A Nebulous Electronic Doom Always Looming Over U.S. Computer Networks


Electronic Pearl Harbor (EPH)

Source: Northern Illinois University

Electronic Pearl Harbor (or "EPH"): a bromide popularized by Alvin Toffler-types, ex-Cold War generals, assorted corporate windbags and hack journalists, to name a few. EPH is meant to signify a nebulous electronic doom always looming over U.S. computer networks. In the real world, it’s a cue for the phrase "Watch your wallet!" since those wielding it are usually doing so in an attempt to convince taxpayers or consumers to fund ill-defined and/or top secret projects said to be aimed at protecting us from it. It has been seen thousands of times since its first sighting in 1993.
--from the Crypt Newsletter "Joseph K"
Guide to Tech Terminology

"Electronic Pearl Harbor" and variations on it, Crypt Newsletter has noticed, are now some of the most overused buzz-phrases in the topic of computer security and information warfare. Using Internet search engines, it is possible to quickly find over 500 citations for the phrase in on-line news archives, military research papers and press releases.

Paradoxically, overuse of the phrase has had quite the opposite effect desired by those who unwittingly wield it.

One can easily imagine p.r. handlers coaching our leaders, generals and corporate salesmen to not forget to say "electronic Pearl Harbor" at least one time just before giving a speech or interview. Since it is a gold-plated cliche, anyone with more sense than it takes to pour piss from a boot can use it as an infallible detector of Chicken Little-like cyber-bull.

Paraphrased: Anyone still caught uttering "electronic Pearl Harbor" in 1999 is either an ex-Cold Warrior trying to drum up anti-terrorism funding through the clever use of propaganda, completely out of it, or a used-car salesman/white-collar crook of some type.

Here then, Crypt News presents for your amusement, a selection of the unclothed emperors speaking of "electronic Pearl Harbor."

Note: To underline how rich in history the cliche has become, Crypt Newsletter recently began updating this list after skipping much of 1998. Congressmen, Pentagon officials and hack journalists are those most prone to deploying "electronic Pearl Harbor" ad nauseum. And at this juncture, Crypt Newsletter receives about 2-3 articles a week from the big mainstream press featuring cites on the potential for "electronic Pearl Harbor." Other common players, many of which are listed in this archive, constitute an assortment of aggressive shills pimping consulting services or spot hardware and software solutions aimed at avoiding "electronic Pearl Harbor."

These articles, all of which, obviously, are not included in this page, are distinguished by their mind-numbing repetition and similarity in tone.

The same names tend to appear over and over, always uttering exactly the same menacing declarations.

And -- again and again -- the same clueless media organizations recycle the same clutch of quotes and cliches, uncomprehending or indifferent to the fact that they aren’t actually producing anything that is real news.

Other characteristics of "electronic Pearl Harbor" stories are:

1. Obsession with hypotheses upon what might happen -- not what has happened.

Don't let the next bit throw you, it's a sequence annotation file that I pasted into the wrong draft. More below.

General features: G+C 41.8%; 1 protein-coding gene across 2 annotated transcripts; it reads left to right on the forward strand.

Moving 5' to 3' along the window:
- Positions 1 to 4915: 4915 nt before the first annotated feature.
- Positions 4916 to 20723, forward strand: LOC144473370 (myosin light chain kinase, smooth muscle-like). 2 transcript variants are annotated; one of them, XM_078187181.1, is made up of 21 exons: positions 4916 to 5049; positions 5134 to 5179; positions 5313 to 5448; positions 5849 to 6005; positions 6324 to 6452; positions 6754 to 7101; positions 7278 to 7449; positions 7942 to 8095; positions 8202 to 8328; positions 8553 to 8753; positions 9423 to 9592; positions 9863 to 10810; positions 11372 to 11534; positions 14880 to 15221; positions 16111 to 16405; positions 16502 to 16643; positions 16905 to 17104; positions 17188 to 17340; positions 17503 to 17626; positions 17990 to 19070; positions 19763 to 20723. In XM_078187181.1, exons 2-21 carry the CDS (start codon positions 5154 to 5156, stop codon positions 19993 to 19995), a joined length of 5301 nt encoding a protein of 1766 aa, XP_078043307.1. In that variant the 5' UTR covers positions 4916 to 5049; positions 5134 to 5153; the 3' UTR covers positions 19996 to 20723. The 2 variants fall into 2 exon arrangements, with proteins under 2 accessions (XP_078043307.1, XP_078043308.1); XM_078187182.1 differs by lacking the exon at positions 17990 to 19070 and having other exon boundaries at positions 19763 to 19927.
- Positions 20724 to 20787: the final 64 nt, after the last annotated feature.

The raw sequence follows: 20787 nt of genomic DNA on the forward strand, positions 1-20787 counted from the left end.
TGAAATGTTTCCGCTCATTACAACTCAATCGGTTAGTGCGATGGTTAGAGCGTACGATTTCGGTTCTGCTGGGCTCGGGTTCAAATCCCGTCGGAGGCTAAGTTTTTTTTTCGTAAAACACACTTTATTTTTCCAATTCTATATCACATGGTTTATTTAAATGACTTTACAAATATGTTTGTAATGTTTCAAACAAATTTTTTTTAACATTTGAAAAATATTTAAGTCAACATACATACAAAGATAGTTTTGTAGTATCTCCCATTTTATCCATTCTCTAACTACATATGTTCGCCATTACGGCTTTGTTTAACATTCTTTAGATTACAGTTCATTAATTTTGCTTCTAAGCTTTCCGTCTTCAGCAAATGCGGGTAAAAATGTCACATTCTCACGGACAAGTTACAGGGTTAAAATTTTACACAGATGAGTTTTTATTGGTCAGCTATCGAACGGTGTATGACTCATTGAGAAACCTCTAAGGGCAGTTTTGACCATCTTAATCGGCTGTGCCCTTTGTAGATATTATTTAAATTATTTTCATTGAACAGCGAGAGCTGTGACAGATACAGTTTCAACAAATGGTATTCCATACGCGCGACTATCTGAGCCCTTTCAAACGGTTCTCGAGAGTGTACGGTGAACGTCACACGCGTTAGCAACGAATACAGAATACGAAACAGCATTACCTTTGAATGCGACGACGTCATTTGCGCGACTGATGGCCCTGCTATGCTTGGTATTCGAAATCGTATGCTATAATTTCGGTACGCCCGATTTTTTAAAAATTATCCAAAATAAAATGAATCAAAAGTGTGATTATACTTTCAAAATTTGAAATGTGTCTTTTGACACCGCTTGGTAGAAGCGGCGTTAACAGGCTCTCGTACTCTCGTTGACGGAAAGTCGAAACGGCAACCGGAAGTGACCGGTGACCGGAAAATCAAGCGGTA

2. Rafts of generally insignificant computer security incidents accumulated as anecdotal evidence and delivered in out-of-context or exaggerated manner pointing to the insinuation that something awful is about to happen -- today, tomorrow, a year from now, two years from now . . . always in the not easily glimpsed future.

3. Abuse of anonymous sourcing and slavish devotion to secrecy. All EPH stories usually contain a number of "anonymoids" -- from the Pentagon, the White House, Congressional staff, computer security firms, intelligence agencies, think tanks or unspecified consulting firms. Frequently the anonymoid will allude to even more secret and terrible things which cannot be mentioned in print or the Republic will crumble.

4. Paranoid gossip -- the equivalent of which is offered up as still further proof the nation is in electronic danger. Russia, China, France, India, Israel . . . almost any country not-USA can be portrayed as taking electronic aim at the American way of life. Programmers of foreign decent or mixed American-foreign decent are tarred as potential cybersaboteurs in a kind of modern techno-McCarthyism. Teenagers are transformed into electronic bogeymen with more power at their fingertips than the Strategic Command. The allegations tend to be delivered by anonymous sources or "experts" not required to provide substantive examples backing up the gossip for the print journalists acting as their stenographers.

5. The standard of proof becomes plastic. If your definition of evidentiary proof is restricted to that which is demonstrated by a reproducible public testing process, EPH stories become very confusing. In EPH news, the standard of "proof" is radically different, equivalent to a fantastic but undemonstrated (or when ’demonstrated,’ always secret) claim, often passed along by "hackers" looking for publicity, employees of the Pentagon, the National Security Council or related institutions.

This phenomenon has unfolded over six years since the initial prediction of "electronic Pearl Harbor" and national death by keyboard first reared its head.

Perhaps not unexpectedly, as the nation approaches the New Year 2000, the production of stories about a variety of "electronic Pearl Harbor" catastrophes -- hackers attacking under cover of Y2K problems; computer viruses timed to activate on, near or after the rollover; secret cyberwars with names like "Moonlight Maze" and "Eligible Receiver" and; fifth column saboteur programmers working in league with foreign powers -- has also accelerated.

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